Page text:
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Jose Whitten

Jose Whitten had much in his life to overcome. His mother’s boyfriend abused him and his siblings. His beloved adoptive mother died when he was 15. He fell into the criminal justice system and was imprisoned for 14 years. But he never lost his motivation to help people improve their lives.

Jose needs only nine credits to achieve an associate degree in science, and he has earned mostly A’s and B’s in his classes. He plans to transfer to the University of North Texas for the Fall 2013 semester. Jose waved his hands to accentuate his statement: “If I can do it, anybody can do it!”

Jose’s mother was a child herself when she gave birth to Jose and his two younger siblings. His mother’s boyfriend repeatedly burned the children. That led to Jose and his siblings being placed in the foster care system. Jose cannot remember how many houses he slept in. He did remember that in one home, he and his siblings slept in pillowcases instead of a bed. He refused to establish relationships with anyone, because no one lasted in his life.

After four years in the system, Jose, his younger brother and his sister were adopted together.

“I owed everything to my adopted mother,” Jose says. As if she had a magnetic field of love, close to her, every child was well-loved. However, she passed away of breast cancer when he was 15. That was around the time he started acting out, eventually getting himself into another system: the criminal justice system.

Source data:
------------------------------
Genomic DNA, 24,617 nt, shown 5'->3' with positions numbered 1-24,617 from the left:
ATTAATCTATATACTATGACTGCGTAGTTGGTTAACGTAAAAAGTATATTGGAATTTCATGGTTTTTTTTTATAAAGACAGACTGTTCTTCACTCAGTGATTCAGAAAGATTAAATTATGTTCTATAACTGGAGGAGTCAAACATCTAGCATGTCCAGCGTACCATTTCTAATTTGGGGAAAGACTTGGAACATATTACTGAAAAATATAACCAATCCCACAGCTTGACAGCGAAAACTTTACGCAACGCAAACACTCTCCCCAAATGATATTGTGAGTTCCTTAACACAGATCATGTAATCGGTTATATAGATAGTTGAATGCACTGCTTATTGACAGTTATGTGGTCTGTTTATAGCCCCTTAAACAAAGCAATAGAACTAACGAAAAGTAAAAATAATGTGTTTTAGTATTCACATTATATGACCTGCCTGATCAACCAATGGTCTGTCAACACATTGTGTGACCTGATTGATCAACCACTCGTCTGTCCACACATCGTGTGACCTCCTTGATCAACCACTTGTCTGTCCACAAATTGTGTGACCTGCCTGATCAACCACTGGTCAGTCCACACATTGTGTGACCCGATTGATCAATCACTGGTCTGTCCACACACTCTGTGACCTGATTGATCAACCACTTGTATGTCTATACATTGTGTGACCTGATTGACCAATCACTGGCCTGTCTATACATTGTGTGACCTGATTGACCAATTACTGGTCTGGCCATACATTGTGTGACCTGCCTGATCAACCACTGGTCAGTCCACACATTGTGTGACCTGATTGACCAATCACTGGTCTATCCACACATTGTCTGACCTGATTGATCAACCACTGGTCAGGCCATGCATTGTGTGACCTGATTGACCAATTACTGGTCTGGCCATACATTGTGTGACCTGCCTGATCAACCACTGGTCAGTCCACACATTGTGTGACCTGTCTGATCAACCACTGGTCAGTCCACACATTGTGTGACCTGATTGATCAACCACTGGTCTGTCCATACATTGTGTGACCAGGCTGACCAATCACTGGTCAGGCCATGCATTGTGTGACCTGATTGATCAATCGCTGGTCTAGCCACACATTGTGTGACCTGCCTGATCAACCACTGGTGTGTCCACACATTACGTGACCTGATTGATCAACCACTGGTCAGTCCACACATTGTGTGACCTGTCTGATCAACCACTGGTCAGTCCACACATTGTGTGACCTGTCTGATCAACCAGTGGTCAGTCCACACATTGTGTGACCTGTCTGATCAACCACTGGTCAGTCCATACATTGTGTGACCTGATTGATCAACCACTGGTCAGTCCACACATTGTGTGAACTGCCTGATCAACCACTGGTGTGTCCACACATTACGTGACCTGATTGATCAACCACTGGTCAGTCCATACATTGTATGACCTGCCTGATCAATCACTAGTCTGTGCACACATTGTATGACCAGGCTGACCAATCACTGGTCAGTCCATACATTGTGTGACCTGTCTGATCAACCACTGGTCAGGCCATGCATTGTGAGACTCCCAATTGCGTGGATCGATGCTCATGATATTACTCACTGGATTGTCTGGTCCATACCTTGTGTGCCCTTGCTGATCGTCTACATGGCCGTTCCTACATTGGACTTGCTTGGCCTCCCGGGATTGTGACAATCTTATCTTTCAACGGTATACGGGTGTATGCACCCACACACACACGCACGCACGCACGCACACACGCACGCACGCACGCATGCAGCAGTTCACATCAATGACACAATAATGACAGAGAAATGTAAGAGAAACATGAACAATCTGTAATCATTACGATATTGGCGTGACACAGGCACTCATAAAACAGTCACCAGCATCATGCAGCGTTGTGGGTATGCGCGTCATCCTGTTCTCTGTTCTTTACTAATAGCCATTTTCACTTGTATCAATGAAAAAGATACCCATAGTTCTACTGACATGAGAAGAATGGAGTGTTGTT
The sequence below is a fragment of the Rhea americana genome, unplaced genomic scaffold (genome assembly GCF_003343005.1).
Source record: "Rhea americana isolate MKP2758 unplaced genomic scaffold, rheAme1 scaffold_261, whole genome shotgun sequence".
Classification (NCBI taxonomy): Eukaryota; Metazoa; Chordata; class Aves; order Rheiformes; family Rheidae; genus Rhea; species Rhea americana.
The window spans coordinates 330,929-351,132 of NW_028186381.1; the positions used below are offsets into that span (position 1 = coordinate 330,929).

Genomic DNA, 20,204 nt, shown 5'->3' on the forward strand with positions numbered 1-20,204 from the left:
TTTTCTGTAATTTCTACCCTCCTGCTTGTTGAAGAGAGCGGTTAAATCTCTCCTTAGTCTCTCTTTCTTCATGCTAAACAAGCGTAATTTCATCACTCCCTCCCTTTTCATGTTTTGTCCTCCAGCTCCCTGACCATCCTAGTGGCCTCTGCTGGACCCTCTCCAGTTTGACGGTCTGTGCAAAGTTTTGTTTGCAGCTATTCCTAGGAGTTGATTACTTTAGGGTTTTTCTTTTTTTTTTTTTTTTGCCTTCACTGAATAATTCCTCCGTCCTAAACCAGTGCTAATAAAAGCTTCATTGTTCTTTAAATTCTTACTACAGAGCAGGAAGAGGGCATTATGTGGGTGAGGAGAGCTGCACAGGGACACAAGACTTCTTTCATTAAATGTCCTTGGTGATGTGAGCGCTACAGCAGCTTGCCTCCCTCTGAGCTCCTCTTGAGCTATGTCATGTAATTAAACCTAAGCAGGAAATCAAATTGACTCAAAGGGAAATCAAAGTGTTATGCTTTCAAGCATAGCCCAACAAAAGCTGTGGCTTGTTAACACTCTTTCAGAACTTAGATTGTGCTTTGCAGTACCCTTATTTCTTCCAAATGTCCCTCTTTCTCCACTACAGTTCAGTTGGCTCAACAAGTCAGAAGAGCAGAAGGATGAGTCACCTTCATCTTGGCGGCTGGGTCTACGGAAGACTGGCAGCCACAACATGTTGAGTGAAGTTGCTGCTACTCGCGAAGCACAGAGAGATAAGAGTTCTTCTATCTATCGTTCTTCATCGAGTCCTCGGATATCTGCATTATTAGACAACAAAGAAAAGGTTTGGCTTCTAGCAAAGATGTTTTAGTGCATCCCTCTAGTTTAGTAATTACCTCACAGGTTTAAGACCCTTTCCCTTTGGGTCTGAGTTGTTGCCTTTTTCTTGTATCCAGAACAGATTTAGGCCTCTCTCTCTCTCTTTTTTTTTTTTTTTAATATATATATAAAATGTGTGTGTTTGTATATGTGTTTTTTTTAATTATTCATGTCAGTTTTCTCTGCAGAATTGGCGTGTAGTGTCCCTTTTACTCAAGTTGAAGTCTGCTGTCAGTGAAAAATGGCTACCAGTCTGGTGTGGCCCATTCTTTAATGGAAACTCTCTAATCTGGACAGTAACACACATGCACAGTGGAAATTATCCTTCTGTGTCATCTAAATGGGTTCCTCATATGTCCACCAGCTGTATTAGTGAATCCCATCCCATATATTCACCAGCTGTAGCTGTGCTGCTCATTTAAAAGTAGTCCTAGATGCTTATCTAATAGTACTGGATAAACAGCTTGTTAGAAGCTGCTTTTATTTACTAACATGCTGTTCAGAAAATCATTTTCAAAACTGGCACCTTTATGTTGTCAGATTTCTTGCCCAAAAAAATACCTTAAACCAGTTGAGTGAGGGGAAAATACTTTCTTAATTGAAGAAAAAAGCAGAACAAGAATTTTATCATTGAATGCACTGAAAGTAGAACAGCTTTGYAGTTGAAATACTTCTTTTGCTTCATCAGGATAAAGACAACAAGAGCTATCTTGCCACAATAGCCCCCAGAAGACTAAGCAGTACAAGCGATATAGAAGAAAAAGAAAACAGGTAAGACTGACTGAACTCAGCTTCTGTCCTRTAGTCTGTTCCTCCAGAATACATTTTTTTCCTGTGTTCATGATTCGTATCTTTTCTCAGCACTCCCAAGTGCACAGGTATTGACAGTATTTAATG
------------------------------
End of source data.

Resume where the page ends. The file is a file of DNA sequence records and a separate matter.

Jose was imprisoned for 14 years and was in solitary confinement for the last seven. A professor, Jack, from the University of North Carolina at Chapel Hill, started to write to him. For four years, in a room equipped with an uncovered toilet and a monitor camera, Jose absorbed books sent by Jack. The books were about anatomy, history, nutrition, grammar and more. Jose memorized the multiplication tables, and he enjoyed reading Nietzsche. Jack, who Jose said had absolute faith in him, passed away not long before Jose was released.

“I want to help people, but I need the credibility,” Jose said of the motive that drove him to enroll in college and do well there. “I’m dealing with my past every day.” He said with determination, “I’ll never go back [to jail]!”

He got out of prison in June 2010 and enrolled in North Lake College three months later. Yet two weeks into the semester, Jose thought of quitting. He had studied hard for a math test but had failed. He talked with Counseling Services on campus. His counselor referred him to the TRiO program. For half a year, TRiO staff members called him once or twice a week to talk about his classes and schoolwork; somebody cared!

Jose worked hard with everyone in the math lab at North Lake College and with his professors, and he passed algebra in spring 2013. He has established strong bonds with the college student services support staff and caring faculty members.

“I’m not a quitter; I’m not a loser; I have to make some kind of impact,” Jose says. He plans to major in biology at UNT; he wants to be a physician or a psychiatrist and help people, especially those who come from the foster care or criminal justice systems. He can share his experiences, and he knows they can relate. There is no doubt: “If I can do it, anybody can do it!”